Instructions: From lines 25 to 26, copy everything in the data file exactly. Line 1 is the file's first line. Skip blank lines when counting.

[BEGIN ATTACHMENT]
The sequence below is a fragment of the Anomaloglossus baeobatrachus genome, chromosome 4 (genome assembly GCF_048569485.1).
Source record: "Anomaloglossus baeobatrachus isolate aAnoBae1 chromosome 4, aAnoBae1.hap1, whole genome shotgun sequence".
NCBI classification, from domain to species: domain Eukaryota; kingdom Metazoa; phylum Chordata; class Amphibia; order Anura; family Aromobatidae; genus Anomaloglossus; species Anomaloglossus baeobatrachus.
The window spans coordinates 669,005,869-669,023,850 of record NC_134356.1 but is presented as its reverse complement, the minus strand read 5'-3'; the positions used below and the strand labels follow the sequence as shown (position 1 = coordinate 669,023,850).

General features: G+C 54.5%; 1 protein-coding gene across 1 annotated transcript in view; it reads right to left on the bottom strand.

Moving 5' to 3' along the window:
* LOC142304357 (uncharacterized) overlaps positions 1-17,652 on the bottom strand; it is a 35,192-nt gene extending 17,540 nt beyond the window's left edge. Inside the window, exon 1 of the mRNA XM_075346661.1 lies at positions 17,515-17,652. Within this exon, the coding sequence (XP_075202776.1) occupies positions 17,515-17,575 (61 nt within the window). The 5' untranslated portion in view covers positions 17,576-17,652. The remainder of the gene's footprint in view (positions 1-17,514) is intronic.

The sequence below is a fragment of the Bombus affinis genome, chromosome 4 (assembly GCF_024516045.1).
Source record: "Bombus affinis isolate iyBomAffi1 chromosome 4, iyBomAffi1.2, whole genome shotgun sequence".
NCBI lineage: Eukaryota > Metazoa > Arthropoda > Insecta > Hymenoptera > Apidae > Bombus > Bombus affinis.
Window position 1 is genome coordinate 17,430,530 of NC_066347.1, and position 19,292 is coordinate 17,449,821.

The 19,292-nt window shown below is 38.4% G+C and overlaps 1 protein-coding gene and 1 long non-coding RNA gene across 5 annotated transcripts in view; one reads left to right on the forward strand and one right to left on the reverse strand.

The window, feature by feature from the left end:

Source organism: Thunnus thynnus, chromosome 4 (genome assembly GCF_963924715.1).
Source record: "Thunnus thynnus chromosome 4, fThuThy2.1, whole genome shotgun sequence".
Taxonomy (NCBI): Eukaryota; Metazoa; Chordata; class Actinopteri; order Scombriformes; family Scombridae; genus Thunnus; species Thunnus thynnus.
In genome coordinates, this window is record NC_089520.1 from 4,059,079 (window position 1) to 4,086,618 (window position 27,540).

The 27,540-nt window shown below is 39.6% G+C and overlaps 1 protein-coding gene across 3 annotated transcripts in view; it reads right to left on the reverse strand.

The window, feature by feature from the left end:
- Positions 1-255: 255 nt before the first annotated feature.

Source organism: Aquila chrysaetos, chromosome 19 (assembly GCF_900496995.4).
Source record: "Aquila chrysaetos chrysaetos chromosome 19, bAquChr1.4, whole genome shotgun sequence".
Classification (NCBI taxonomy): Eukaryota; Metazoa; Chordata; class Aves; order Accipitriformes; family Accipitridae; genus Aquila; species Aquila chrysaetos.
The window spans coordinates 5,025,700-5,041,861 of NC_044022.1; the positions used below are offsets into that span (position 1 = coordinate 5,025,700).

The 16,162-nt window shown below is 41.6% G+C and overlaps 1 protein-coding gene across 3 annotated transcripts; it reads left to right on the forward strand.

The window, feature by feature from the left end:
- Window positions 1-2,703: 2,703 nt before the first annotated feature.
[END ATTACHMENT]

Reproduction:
The 16,162-nt window shown below is 41.6% G+C and overlaps 1 protein-coding gene across 3 annotated transcripts; it reads left to right on the forward strand.

The window, feature by feature from the left end: